I received a copy of Stranger Here Below by Joyce Hinnefeld from LibraryThing’s Early Reviewers program. It’s the first of Hinnefeld’s novels I’ve read.
About the Book:
Stranger Here Below begins with a letter, written in 1968 from Maze to her friend and college roommate Mary Elizabeth. The letter’s tone is nostalgic and sad. From it, we know that Mary Elizabeth hasn’t been responding to Maze’s letters, that many of the people in Maze’s life in Kentucky are gone, that Maze is married and has three young children. We know that something has occurred to push the two friends apart, though neither we nor Maze know what it was.
What follows is the story of Maze and Mary Elizabeth, from when they meet at Berea College in 1961 to the point when the letter was written. Woven into the girls’ story, and just as important as it, are the stories of the women around them. We hear about Mary Elizabeth’s mother, Sarah, and Maze’s mother, Vista. We meet their grandmothers and great-grandmothers, their aunts and even the old Shaker woman cared for by Vista. The result is a storyline with the full weight of personal history behind it.
When I first started reading Stranger Here Below, I didn’t think I’d like it all that much. I found the time jumps jarring, the multiple characters and storylines confusing. I felt that not enough time was spent on Mary Elizabeth and Maze for me to get to know them.
My opinion changed, however, as I read on. As the women whose stories were told began to show up in the main storyline, I began to understand where they fit in. I realized each woman’s story was told more or less chronologically, so the dates weren’t that important and the time jumps were less jarring once I knew who was who. I began to see more of Mary Elizabeth and Maze in their own storyline, but they also began to turn up in the other women’s tales. By the novel’s end, I felt I knew their whole lives and the lives of the women who had raised them.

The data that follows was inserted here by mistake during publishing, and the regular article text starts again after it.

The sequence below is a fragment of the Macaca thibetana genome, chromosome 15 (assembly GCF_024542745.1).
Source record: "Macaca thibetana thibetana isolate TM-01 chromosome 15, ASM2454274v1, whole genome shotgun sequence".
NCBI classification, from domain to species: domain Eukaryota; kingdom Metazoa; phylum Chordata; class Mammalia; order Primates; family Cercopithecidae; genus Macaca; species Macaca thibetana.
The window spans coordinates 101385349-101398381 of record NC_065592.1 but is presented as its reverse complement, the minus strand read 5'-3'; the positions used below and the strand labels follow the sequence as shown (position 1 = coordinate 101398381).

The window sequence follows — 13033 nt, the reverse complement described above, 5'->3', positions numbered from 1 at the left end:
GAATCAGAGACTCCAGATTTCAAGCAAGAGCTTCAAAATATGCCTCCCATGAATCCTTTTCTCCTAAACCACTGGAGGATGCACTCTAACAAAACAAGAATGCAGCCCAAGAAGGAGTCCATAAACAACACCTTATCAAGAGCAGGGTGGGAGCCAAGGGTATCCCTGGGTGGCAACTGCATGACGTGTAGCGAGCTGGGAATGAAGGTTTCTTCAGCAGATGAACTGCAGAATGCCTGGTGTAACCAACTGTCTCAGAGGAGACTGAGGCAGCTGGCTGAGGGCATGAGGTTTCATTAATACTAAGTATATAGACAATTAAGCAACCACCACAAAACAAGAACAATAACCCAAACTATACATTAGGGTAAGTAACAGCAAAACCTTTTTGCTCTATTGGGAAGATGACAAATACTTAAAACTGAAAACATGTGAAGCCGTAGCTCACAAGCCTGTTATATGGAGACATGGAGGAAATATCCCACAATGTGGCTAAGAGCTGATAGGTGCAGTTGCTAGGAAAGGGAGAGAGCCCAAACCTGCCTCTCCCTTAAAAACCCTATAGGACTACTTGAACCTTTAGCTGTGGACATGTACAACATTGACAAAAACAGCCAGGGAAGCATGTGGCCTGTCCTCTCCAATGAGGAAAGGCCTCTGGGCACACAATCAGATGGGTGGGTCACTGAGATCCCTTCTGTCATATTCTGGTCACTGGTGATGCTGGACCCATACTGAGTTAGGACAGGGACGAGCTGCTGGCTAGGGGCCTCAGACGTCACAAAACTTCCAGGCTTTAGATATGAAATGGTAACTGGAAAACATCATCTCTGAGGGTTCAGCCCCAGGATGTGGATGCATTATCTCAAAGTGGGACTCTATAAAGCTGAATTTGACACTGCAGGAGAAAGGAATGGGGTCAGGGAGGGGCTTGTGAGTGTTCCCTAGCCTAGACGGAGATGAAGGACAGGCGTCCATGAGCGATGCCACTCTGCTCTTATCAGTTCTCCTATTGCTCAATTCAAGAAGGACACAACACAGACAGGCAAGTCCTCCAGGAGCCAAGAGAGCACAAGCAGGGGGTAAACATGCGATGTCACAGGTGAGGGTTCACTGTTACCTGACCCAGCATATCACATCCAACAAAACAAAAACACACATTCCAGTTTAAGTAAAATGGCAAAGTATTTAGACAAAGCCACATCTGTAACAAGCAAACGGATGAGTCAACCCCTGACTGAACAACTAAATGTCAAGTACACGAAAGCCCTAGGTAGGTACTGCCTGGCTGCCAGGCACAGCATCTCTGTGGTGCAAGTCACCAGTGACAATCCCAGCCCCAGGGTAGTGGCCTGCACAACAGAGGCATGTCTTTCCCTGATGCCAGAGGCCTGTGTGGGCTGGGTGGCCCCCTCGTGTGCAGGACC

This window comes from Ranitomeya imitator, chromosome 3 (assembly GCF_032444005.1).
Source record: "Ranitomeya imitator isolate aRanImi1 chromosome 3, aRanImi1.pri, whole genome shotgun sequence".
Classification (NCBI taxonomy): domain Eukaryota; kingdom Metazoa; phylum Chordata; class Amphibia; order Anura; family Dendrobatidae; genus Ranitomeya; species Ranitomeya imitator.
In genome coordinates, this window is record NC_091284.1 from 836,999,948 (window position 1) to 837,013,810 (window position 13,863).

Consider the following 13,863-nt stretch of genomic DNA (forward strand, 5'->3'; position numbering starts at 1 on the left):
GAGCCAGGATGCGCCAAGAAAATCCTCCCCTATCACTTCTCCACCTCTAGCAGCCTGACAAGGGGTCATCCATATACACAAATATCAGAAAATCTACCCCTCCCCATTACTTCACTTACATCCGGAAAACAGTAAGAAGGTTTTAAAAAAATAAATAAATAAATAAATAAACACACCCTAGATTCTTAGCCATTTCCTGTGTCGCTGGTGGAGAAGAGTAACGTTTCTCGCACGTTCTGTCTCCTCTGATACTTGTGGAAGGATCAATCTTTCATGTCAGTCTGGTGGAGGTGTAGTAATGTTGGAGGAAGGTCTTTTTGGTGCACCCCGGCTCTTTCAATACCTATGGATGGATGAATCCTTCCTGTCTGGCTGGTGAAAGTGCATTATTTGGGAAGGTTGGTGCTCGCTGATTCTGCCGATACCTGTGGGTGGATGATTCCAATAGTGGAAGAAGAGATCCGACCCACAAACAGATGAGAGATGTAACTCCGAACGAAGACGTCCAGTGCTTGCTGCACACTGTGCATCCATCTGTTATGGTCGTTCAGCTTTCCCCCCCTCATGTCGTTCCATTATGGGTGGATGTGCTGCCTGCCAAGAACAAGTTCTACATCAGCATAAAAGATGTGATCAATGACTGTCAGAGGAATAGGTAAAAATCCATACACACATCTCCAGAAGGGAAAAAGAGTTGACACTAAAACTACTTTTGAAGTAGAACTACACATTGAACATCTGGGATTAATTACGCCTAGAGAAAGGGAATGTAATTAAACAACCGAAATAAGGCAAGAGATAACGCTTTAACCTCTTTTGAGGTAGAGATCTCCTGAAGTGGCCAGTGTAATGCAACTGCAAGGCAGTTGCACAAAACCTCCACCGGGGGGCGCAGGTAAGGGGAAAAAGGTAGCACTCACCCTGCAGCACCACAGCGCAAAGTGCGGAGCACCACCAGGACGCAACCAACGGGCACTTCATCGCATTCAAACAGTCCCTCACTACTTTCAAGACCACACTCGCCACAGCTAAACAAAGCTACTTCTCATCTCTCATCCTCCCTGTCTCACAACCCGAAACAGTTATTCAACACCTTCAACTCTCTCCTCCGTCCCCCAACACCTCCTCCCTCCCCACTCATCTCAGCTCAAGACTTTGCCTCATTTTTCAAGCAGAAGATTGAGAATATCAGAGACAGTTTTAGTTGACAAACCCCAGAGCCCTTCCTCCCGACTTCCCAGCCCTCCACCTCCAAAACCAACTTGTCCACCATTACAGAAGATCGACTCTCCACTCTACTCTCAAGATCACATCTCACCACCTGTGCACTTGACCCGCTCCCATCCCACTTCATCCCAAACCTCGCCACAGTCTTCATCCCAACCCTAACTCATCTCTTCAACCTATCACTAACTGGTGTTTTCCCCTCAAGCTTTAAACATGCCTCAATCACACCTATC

I also realized that Stranger Here Below is as much about the other women as it is about the two main characters. The novel explores how we are shaped by our pasts and by the people in them. Because each woman’s story was explored, each became an intimately known character so that when she did appear in the Mary Elizabeth/Maze narrative as a supporting character, she was much deeper and richer than such supporting characters usually are. This structure gave Stranger Here Below a very rich, full feeling that I came to appreciate.
The one aspect of the novel I couldn’t fully grasp, though, was why Maze considered herself and Mary Elizabeth to be such great friends in the first place. Mary Elizabeth is shy and private, reluctant to share anything about her personal or family life. Maze, in contrast, is an open book and expects other people to be the same way. I never felt like Mary Elizabeth considered them friends the way Maze did. In fact, it wasn’t until the very end of the novel that I began to see a two-sided friendship. I’m not sure this is a flaw; I think perhaps it’s deliberate. I think it takes Mary Elizabeth a long time to realize what a friend really is and why she might like to have one. In the end, it was Mary Elizabeth who had the furthest to go.
By the time I read the last page, I was fully absorbed in Stranger Here Below. Its characters were real and complete, and even though the novel only covers a few years of the main characters’ lives, the other women’s stories made it feel like a lot had happened. I enjoyed knowing not only Maze and Mary Elizabeth, but Vista and Sarah and Sister Georgia and the others as well. Overall, Stranger Here Below was a warm and multi-layered novel I would not hesitate to recommend.
What books have you started out not really liking, only to discover by the end that you really enjoyed them? I’m also curious, if you’ve read this book: what’s your interpretation of the title? Please warn if your comment contains spoilers!